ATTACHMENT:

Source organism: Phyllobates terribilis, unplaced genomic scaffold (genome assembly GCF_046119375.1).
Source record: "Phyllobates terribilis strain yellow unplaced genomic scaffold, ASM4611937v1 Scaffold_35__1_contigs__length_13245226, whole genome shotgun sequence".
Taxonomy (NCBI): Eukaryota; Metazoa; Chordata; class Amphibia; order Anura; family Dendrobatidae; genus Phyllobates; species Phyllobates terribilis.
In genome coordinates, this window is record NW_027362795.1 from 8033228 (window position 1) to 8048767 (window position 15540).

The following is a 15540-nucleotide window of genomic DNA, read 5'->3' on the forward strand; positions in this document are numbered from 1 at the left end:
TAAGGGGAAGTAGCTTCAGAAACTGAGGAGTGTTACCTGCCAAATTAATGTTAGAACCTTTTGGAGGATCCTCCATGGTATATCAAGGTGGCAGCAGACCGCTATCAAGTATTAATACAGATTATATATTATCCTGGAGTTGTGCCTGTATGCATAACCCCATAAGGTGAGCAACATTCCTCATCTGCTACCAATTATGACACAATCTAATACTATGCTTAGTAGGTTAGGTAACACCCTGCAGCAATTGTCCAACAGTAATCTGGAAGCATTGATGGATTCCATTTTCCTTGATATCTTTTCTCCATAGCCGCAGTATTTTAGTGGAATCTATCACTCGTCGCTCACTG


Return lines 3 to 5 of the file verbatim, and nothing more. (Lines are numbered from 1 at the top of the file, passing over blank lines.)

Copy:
Taxonomy (NCBI): Eukaryota; Metazoa; Chordata; class Amphibia; order Anura; family Dendrobatidae; genus Phyllobates; species Phyllobates terribilis.
In genome coordinates, this window is record NW_027362795.1 from 8033228 (window position 1) to 8048767 (window position 15540).

The following is a 15540-nucleotide window of genomic DNA, read 5'->3' on the forward strand; positions in this document are numbered from 1 at the left end: